- David Hockney born 1937
- Etching and aquatint on paper
- Image: 345 x 223 mm
support: 635 x 510 mm
mount: 840 x 594 mm
frame: 870 x 625 x 30 mm
- Purchased 1992
On loan to: Auckland Art Gallery (Auckland, New Zealand)
Exhibition: Nude: art from the Tate collection
This is one of thirteen etchings for Illustrations for Fourteen Poems from C.P. Cavafy, (Tate Gallery P77563-77575). Hockney's first major series of etchings since A Rake's Progress (1961-3), it was conceived almost entirely in terms of line, and contained some of the artist's most accomplished line drawings to that date. He had made earlier references to the writings of the pre-war Greek poet Constantine P. Cavafy. Mirror, Mirror on the Wall, 1961 (Tate Gallery P11377), contains a quotation from the last two lines of the poem 'The Mirror in the Hall', and A Grand Procession of Dignitaries in the Semi-Egyptian Style, 1961 (private collection) was inspired by the poem 'Waiting for the Barbarians'. But this was Hockney's first major statement inspired by the poet. Although he originally intended to illustrate a far more ambitious range of poems, this proved impractical and he therefore decided only to include those on the subject of homosexual love. A new translation was produced by the poets Stephen Spender and Nikos Stangos, and published with the etchings in 1967.
In early 1966 Hockney went to Beirut, which he saw as the contemporary equivalent of Cavafy's Alexandria, to research imagery for the prints. While taking inspiration from Cavafy's poetry, Hockney also drew upon his own experiences and environment. For instance, his ink drawing Boys in Bed, Beirut (1966) (in fact drawn in London using two of his friends as models) was adapted for one of the prints, According to Prescriptions of Ancient Magicians. Photographs were also used as reference material, especially for such prints as In an Old Book and The Beginning, and the portraits of Cavafy - images he describes as 'very posed' (Livingstone, p.86). Hockney was not entirely pleased with the results, however: 'Things like weight and volume are very hard to get from a photograph. You don't get the information you need to be able to do the line' (Livingstone, pp.87-8).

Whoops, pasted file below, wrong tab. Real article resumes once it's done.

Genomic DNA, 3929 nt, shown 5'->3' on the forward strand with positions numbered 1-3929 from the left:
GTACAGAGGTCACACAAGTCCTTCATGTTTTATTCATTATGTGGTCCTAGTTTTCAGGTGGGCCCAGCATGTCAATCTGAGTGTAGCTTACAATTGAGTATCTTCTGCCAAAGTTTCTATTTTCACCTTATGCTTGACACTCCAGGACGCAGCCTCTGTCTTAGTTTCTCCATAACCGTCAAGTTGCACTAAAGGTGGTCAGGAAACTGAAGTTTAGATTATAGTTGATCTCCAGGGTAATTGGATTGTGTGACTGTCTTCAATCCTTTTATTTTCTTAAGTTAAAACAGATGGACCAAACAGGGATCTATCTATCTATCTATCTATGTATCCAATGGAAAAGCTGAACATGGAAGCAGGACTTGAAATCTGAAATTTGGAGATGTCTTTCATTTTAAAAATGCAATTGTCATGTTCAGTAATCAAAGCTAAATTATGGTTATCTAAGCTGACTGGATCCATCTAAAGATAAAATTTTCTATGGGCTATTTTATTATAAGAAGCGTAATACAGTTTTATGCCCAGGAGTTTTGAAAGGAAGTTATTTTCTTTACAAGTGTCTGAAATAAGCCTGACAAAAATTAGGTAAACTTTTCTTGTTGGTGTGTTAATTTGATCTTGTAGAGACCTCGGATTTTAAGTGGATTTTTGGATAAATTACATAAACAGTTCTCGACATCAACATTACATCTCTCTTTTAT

Hockney conceived the images, like the English texts, as an updated translation of Cavafy's imagery. Portrait of Cavafy II depicts the poet in front of an architectural setting copied from a drawing Hockney made of a Beirut police station, with a modern car in the foreground. Only a few of the etchings (He Enquired After the Quality, The Shop Window of a Tobacco Store) depict a particular place or scene as described in the poems. Hockney did not work with the poems at his side, nor did he intend each image to be an illustration of a particular poem. Rather, he and Stangos assigned poems to the etchings only after the prints were done. Intended as visual equivalents to the mood and theme of all Cavafy's homoerotic poetry, Hockney's etchings depict variations on the theme of two men engaged in endless, anonymous pick-ups. Certain themes are found in the work of both Hockney and Cavafy: fleeting experiences, a nostalgia for the erotic, and a desire to be deeply involved in the lives of others while remaining a detached spectator.
Nikos Stangos (ed.), David Hockney by David Hockney, London 1976, pp.14, 102, reproduced pp.137-9
Marco Livingstone, David Hockney, revised edition, London 1987, pp.85-89 (reproduced)
Marco Livingstone, David Hockney: Etchings and Lithographs, exhibition catalogue, Waddington Graphics, London 1988, introduction [pp.10-11], reproduced pls.16-19
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